Critical Thinking in the Age of Emoji’s

da | news, newsletter euroclio

Does history education play a role for media literacy? Most of us in the E-Story project will be inclined this answer this question with a resounding ‘yes’, and at EUROCLIO we feel the same way. Media literacy is a very current topic and many Ministries of Education throughout Europe are struggling with how to implement this in the best way possible in the national curricula. The Dutch Ministry is no exception. But if we say that we feel that history education can play a role for media literacy, the next question we must ask ourselves is ‘how?’ In what way can history education attribute to more digital literacy and make the next generation of citizens more media literate?

That will the topic of the conference EUROCLIO is organizing in The Netherlands. On the 2nd of February 2018, around a hundred history educators and other interested parties will come together to discuss ways in which history education can play a role for media literacy. The venue will be the Dutch Institute of Sound and Vision in Hilversum, which is the national archive for all media footage that has ever been recorded in the Netherlands and thus it is the epicenter of everything that has to do with the use of media and media literacy.


An interesting programme has been created. The day will start with a panel discussion, including two academic teachers and the Dutch History Teacher of the Year 2017. They will discuss the role of ‘truth’ in history education, and opportunities and challenges the current media landscape bring into the (history) classroom. After the discussion, participants will go on a guided tour through the archives of Sound and Vision and visit the new exhibition which centers on Fake News and Filter Bubbles.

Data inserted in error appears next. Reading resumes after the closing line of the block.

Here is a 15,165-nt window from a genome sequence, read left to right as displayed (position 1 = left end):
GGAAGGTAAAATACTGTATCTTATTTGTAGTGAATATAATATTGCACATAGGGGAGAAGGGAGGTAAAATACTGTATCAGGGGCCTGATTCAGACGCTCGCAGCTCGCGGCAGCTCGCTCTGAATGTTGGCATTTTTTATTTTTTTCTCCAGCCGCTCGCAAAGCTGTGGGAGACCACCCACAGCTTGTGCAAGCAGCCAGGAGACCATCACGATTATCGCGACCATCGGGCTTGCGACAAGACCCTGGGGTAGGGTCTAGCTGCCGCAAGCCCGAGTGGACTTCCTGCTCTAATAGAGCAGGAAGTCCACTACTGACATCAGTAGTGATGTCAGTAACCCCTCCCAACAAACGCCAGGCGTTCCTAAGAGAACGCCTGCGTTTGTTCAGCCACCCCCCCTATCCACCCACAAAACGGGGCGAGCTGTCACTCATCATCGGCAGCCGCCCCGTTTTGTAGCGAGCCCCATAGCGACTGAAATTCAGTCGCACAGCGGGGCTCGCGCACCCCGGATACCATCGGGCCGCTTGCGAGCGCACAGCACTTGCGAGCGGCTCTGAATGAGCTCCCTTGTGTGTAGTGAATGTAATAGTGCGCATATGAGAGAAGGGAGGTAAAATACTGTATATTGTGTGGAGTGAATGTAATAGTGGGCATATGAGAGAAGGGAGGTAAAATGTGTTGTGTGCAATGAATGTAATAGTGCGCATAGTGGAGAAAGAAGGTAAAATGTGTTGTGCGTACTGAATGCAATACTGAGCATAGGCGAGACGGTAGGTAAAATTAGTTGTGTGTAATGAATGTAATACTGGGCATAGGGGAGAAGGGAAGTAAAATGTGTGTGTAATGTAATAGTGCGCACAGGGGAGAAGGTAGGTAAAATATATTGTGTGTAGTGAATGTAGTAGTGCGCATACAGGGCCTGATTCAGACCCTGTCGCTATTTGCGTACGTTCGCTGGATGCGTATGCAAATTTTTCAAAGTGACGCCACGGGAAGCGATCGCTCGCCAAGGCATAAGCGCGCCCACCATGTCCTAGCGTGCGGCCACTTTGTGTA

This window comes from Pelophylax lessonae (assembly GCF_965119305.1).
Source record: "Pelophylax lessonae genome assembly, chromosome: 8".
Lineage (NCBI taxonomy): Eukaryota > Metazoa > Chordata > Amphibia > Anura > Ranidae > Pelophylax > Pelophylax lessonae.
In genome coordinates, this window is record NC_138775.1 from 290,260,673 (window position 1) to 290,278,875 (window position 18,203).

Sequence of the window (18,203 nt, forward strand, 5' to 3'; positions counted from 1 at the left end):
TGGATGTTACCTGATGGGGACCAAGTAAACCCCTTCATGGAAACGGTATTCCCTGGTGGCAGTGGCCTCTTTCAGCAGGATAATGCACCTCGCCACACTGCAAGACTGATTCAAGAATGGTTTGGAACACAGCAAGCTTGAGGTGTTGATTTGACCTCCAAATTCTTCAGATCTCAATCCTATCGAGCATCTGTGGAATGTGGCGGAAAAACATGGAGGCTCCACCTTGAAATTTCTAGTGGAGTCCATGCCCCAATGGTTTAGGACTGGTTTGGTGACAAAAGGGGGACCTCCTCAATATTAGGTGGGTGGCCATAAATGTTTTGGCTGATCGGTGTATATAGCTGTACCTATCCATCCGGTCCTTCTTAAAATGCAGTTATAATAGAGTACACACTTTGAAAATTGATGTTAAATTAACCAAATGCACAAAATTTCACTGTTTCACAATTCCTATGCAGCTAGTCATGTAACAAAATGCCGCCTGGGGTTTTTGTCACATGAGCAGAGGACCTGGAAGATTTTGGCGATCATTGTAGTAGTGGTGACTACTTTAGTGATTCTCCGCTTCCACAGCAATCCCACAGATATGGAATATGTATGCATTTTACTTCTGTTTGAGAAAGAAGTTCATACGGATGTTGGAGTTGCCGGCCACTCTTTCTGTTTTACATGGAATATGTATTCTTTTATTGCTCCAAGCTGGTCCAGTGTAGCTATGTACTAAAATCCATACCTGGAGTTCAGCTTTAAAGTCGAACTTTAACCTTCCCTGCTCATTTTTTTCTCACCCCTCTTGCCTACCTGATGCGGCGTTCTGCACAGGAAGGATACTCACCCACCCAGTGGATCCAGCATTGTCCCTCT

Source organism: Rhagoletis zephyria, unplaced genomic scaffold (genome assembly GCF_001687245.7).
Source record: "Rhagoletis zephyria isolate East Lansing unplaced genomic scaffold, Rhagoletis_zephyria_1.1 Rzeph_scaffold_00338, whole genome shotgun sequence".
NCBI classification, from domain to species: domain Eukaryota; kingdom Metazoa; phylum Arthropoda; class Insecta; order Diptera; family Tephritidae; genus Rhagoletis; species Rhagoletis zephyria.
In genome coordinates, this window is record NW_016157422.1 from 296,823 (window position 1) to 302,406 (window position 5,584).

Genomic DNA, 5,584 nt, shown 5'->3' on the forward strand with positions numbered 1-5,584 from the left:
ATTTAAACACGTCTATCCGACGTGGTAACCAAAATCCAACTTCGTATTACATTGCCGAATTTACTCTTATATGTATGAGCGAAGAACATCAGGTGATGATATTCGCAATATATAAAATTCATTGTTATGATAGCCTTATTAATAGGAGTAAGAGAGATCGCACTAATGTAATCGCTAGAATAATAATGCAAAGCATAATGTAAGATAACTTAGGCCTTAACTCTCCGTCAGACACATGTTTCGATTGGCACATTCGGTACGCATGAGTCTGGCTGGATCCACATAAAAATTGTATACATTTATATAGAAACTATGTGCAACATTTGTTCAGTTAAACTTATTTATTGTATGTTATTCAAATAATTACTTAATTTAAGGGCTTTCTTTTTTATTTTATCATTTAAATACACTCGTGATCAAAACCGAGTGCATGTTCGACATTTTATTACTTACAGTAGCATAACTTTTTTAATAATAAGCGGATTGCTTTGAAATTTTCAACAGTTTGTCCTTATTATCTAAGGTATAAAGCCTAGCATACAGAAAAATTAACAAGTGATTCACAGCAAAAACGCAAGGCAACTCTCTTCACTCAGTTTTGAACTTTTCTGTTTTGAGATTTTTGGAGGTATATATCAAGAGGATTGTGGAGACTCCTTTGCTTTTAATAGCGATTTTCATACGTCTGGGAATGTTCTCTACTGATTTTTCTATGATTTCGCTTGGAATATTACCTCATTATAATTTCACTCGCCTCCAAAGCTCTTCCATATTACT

After lunch, there will be two rounds of parallel workshops. The first round will consist of international trainers, all members of the EUROCLIO network, from Germany, Malta and Russia. The second round consists of Dutch experts in the field of media literacy and (history) education. With these workshops, we aim at providing participants practical tools to deal with media literacy in their own classrooms. The afternoon programme will coincide with the transnational meeting with project partner. This meeting will most likely also take place at Sound and Vision.

We at EUROCLIO are looking forward to an interesting, exciting and inspiring conference, after which participants will be better equipped to implement media literacy related teaching strategies in their classroom. But most of all, we hope to find, together with the speakers and the participants, an answer to the great question that is behind all of this: ‘In what way does history education play a role for media literacy?’

More information about the event can be found on the website of EUROCLIO: